Anand Shah, superintendent pharmacist and owner of Cotham Pharmacy in Bristol, talks to Saša Janković about running a travel clinic and Covid testing service.

Service type: Travel clinic and covid antigen testing

Name and location of pharmacy: Cotham Pharmacy, Bristol

Name of superintendent pharmacist: Anand Shah

When did you start offering this service?

Since 2015.

Why did you start offering this service?

When I took over the pharmacy in 2015 it offered a travel clinic run by a private supplier. We continued with that for a while, but pricing wise I knew that if we could do this independently ourselves we could offer better value to our customers. In 2019 I decided to do some training to upskill myself, got all the necessary PGDs, and launched our own independent travel clinic, which has evolved to include Covid antigen testing and certification for travellers.

How much did it cost to set up the service?

We have to apply to the Government to do the Covid antigen lateral flow testing and certification, and there is a fee to pay to be accredited for that.

What, if any, training did you or other team members have to undergo?

Over the years I have done all the necessary injection training, which is useful for the travel clinic.

In a nutshell, what does the service involve?

We offer all the usual travel clinic services, but of course these went pretty quiet during the pandemic. As travel picked up again in recent months I looked into adding Covid testing but I was a bit sceptical at first because if someone tests positive it would have meant I’d have to shut the pharmacy for us all to self-isolate. However, in the end we got so many enquiries, and our competitors were doing it, so as the nationwide vaccination schedule started running I decided to offer Covid 19 fit-to-travel tests, using PharmaDoctor to handle all the paperwork.

We are one of only a few testing centres in our area who offer the antigen testing for travel, rather than the PCR tests which are more expensive and take longer to get results back from. We do these as an in-clinic service rather than something the customers can take home and do for themselves, because as trained healthcare professionals if we carry out the swab tests we know there will be no issues with user error, and then we are able to issue their fit-to-travel certificate.

Are there any opportunities to sell OTC or prescription products during or after the consultation?

At one point prior to Covid we were selling small travel kits with paracetamol, antihistamines, rehydration products and other basics people may need for medical emergencies on travel. We also advise on malaria prophylaxis and prevention, so we sell sprays, plug-ins and physical barrier products to prevent being bitten.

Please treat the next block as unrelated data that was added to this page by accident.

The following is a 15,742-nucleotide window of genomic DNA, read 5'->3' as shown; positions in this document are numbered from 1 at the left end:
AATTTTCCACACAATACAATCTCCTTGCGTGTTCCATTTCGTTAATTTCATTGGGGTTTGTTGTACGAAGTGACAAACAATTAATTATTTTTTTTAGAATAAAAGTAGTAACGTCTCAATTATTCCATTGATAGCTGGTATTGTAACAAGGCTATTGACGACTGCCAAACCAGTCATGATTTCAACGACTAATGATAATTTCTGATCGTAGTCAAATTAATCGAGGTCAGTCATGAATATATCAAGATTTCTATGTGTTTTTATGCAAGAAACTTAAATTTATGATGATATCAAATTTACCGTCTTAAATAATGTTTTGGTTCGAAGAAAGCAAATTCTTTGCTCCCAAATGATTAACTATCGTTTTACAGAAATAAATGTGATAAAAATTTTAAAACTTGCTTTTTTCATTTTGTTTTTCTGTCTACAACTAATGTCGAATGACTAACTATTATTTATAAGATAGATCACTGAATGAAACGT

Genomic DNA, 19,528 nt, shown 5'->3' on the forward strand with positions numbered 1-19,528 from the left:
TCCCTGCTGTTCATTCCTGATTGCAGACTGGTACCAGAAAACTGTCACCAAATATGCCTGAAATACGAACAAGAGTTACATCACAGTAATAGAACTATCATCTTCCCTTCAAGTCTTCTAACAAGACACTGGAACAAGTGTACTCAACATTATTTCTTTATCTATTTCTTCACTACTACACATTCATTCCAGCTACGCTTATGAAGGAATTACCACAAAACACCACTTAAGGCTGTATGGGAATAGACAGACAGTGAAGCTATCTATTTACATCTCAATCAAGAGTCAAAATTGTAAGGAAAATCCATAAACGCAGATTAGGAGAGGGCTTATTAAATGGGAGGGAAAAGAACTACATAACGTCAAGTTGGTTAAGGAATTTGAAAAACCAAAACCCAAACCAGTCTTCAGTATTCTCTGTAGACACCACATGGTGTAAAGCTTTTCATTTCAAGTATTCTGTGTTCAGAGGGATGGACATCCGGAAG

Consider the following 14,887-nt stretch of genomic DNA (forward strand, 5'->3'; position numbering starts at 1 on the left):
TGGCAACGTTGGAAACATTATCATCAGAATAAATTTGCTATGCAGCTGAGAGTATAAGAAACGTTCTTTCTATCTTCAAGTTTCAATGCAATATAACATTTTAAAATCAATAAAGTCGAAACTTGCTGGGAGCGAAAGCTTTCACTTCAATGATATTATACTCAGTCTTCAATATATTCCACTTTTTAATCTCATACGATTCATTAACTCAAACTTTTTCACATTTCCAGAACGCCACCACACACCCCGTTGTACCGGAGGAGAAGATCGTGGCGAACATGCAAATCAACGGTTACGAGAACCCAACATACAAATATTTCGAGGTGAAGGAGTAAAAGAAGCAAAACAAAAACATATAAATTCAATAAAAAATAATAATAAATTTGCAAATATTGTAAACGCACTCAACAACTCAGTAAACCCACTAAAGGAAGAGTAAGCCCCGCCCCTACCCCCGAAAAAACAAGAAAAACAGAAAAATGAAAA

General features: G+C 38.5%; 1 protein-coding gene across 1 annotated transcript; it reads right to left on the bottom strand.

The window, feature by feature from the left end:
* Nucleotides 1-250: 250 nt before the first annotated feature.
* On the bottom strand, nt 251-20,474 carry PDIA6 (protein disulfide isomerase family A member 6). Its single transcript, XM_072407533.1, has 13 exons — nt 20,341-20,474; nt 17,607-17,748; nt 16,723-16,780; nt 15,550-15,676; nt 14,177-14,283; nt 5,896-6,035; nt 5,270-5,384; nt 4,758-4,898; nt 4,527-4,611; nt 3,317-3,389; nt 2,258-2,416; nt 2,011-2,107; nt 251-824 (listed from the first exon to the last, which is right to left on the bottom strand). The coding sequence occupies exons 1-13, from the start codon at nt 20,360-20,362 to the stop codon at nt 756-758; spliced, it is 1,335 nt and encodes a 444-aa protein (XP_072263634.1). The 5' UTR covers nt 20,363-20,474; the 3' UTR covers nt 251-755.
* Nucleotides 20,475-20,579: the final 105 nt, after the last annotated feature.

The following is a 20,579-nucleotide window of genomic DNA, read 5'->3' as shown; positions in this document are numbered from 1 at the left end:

How have patients responded to the service?

We get patients coming to us from all over Bristol because our pricing is really competitive and I leave my diary quite open so I can make sure I have lots of slots available for people who want to book in at the last minute. This has helped make us a popular destination for travel vaccines, and we are also busy doing chickenpox vaccines for children, which has started to pick up again in our area. There are lots of young professionals here who can afford to pay for this and don’t want take the time off work to look after their children if they catch chickenpox.

Roughly how often each month do you carry out the service?

At busy times we can see 40-50 people a week in the travel clinic.

How much do you charge for the service?

A lot of clinics charge consultation fees but we don’t because we offer 20-minute appointment slots and can easily start the course of vaccinations at that point rather than asking the customer to come back another time. The price depends on the vaccinations that people have, but we charge £60 for the lateral flow test and certification service.

Would you recommend offering this service to other contractors?

Definitely. Lots of GP surgeries are stopping travel vaccinations as these are not classed as an essential NHS service anymore, so there is scope for pharmacy to step in here as customers trust us as healthcare professionals who can provide the best advice.

The way the NHS is going, with funding cut backs, it is a lot harder for pharmacies to increase their revenue just through NHS services and we have to work much harder for what we earn, so private services are the way forward if you want to survive in pharmacy, and they give us a whole new level of visibility with our customers.